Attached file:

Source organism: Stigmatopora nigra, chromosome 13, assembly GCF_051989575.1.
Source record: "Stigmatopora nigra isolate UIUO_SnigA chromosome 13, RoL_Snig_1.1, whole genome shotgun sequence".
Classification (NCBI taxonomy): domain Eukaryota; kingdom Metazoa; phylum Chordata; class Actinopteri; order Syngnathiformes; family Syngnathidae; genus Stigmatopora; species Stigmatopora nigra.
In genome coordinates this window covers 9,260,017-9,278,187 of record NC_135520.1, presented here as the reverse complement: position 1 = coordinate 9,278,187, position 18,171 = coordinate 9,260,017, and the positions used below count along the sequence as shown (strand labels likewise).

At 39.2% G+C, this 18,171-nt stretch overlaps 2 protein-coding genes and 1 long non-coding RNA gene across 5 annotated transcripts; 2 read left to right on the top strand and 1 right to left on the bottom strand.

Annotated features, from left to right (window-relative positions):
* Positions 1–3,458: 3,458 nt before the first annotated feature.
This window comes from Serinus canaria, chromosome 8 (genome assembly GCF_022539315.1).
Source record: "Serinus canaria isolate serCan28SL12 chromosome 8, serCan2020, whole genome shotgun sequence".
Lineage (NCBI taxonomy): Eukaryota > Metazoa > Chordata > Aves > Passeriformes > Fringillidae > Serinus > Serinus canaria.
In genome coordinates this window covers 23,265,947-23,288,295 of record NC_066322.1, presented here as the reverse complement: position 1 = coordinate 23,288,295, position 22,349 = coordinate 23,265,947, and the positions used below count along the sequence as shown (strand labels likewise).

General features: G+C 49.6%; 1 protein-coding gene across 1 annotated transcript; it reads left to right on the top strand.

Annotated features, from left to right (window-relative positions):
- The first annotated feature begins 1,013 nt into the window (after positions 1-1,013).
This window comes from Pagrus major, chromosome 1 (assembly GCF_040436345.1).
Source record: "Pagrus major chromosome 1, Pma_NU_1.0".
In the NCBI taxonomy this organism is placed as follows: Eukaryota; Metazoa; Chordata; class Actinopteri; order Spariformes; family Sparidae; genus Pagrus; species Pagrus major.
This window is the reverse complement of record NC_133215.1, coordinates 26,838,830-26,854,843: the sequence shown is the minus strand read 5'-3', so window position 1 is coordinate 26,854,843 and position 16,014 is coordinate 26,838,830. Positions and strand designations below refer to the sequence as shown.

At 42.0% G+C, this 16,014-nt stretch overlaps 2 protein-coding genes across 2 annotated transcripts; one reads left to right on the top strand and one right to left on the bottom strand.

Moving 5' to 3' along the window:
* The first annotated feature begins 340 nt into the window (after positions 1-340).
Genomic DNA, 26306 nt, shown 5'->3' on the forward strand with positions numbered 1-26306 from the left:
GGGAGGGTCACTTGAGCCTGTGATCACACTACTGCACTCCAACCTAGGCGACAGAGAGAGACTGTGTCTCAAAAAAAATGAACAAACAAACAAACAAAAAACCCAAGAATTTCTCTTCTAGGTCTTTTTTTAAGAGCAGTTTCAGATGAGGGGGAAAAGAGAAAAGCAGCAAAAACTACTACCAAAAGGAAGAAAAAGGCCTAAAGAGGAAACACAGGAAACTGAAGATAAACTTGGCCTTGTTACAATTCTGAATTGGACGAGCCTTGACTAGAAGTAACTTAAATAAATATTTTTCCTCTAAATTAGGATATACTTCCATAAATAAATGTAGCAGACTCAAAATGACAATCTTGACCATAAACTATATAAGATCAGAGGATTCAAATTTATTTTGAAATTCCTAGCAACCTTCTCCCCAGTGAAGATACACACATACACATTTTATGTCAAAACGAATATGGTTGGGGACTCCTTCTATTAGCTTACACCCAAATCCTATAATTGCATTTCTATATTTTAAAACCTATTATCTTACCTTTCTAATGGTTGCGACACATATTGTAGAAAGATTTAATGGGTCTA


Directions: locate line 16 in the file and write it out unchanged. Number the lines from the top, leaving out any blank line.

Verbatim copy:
Source record: "Pagrus major chromosome 1, Pma_NU_1.0".